NORFOLK, Va. (WRIC) — U.S. Sen. Mark Warner of Virginia and his Republican challenger Daniel Gade discussed systemic racism, disavowed white supremacy and shared their views on the coronavirus pandemic in their second debate Saturday at Norfolk State University.
The debate was hosted by Norfolk State University, a historically Black university, with a focus on racial disparities and inequities in education and health care; the criminal justice system; and economic mobility. It was the first U.S. senatorial debate the university has hosted in its 85-year history.
Warner, a former Virginia governor seeking his third term in the Senate, and Gade, a professor at American University and a retired Army lieutenant colonel, also sparred over how to address police reform and racial disparities in education and in health care.
While Gade called the pandemic a disaster, he said that he would not support shutting down the economy if another wave of cases were to hit the country.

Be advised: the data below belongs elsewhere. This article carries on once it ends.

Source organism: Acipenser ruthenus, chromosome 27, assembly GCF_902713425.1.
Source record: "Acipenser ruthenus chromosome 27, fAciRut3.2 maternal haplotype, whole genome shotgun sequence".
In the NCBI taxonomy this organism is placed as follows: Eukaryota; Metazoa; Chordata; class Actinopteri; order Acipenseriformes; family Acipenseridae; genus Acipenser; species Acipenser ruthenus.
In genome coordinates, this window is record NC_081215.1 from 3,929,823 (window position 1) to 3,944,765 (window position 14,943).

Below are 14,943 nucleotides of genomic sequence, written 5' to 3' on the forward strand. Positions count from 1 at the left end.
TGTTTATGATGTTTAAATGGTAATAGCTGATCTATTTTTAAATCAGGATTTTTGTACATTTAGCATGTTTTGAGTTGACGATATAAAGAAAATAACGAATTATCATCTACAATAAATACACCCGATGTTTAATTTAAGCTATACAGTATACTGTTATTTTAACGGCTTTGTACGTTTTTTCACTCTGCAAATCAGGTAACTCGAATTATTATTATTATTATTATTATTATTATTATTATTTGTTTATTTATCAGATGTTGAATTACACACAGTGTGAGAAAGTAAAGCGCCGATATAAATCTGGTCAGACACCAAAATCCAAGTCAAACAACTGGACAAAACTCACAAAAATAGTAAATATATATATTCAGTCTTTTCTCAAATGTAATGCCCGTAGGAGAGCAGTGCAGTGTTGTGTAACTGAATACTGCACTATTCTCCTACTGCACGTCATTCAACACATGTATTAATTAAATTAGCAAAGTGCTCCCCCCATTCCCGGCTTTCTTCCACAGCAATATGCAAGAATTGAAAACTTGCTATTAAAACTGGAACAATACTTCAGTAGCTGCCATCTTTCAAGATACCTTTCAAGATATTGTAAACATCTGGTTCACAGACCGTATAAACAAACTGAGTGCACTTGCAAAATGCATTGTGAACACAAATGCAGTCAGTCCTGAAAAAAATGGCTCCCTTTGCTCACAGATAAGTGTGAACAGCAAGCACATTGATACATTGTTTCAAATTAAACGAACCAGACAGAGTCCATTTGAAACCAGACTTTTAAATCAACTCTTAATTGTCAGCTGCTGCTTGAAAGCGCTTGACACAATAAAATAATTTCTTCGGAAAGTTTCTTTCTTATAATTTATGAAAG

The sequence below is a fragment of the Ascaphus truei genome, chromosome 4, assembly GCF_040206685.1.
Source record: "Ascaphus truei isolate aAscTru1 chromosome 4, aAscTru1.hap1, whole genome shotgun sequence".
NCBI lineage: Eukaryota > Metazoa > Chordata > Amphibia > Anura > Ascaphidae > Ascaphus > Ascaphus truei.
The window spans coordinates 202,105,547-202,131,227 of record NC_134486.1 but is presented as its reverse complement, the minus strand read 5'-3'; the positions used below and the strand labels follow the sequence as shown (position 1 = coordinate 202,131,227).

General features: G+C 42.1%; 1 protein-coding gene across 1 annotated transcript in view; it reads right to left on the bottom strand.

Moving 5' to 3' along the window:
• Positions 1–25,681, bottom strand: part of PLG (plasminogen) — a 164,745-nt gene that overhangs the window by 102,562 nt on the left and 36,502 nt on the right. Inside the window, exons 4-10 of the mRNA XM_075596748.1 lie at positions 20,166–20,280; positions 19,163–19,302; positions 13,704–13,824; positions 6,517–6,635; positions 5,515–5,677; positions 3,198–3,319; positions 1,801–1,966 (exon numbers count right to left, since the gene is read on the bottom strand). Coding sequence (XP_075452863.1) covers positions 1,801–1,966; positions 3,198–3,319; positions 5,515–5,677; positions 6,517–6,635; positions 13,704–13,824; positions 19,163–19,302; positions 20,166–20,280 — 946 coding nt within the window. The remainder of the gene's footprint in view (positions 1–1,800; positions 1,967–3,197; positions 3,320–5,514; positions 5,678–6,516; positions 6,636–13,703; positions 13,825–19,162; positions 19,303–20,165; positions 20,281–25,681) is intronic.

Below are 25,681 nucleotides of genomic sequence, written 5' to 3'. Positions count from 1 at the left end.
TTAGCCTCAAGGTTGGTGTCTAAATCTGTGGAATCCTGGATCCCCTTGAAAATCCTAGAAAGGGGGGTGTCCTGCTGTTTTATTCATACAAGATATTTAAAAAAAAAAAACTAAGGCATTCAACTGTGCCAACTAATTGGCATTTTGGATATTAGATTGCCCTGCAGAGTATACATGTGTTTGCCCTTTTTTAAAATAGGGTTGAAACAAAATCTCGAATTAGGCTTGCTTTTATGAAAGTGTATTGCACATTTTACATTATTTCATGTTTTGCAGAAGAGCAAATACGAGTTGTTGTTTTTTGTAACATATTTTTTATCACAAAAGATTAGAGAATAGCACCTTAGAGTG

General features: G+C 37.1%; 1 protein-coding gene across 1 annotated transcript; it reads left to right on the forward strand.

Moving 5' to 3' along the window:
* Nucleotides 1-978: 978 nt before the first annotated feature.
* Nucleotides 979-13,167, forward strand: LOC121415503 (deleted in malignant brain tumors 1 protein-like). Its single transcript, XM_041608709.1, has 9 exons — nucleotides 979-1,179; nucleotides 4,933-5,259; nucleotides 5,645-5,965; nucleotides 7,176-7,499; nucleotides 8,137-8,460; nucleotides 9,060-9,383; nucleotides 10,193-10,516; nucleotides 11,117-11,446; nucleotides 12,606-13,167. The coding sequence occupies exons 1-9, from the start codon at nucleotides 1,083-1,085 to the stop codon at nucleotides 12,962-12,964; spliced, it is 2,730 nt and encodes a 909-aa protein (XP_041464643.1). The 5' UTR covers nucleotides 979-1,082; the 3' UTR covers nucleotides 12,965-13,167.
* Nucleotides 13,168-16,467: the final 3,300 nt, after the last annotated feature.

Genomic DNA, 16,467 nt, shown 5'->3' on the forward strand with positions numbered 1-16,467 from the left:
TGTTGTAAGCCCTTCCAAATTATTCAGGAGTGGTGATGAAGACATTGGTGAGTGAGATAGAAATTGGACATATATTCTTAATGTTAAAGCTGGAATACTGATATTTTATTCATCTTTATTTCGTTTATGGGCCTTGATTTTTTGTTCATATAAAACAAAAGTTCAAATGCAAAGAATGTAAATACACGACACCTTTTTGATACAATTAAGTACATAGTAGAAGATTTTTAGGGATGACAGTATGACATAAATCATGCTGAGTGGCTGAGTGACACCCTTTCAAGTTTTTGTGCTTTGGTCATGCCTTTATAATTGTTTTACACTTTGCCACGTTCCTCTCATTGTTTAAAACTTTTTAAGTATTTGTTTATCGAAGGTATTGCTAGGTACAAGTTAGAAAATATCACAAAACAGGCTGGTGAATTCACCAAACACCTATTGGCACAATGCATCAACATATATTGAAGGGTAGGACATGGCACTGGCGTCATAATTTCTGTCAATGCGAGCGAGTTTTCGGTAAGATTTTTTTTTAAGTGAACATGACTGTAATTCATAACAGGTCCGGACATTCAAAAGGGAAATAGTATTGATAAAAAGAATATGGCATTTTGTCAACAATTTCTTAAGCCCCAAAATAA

“It’s also a disaster to shut down the economy, to shut down our schools. And because what happens is, many of those jobs that we see Virginians doing on a day-to-day basis will go away and they’ll be gone forever,” Gade said. “And what we know about covid, what we know about this pandemic and any pandemic, is that it disproportionally affects communities of color. And that is a very serious problem.”
The Democratic senator explained that he wants to reopen schools and the country’s economy more, but urged a need to listen to the data.
“But if there’s one thing we’ve learned, to reopen the economy, to reopen our schools, we’ve got to follow the science,” Warner stressed.
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Both Warner and Gade disavowed racism and white supremacy after being asked about President Trump’s decision not to during the presidential debate earlier in the week, with the senator urging his opponent to call out the president for his comments after the “Unite the Right” rally in Charlottesville when he said there were good people on both sides.
“Well, I literally just said that senator,” Gade said after admitting that Trump “badly fumbled” his remarks during Tuesday’s presidential debate and after Charlottesville.
They also argued over how they would reform policing in the country, both saying that law enforcement officers need better training and agreeing that defunding police departments was not the path they want to follow. Warner and Gade said they feel departments need more funding.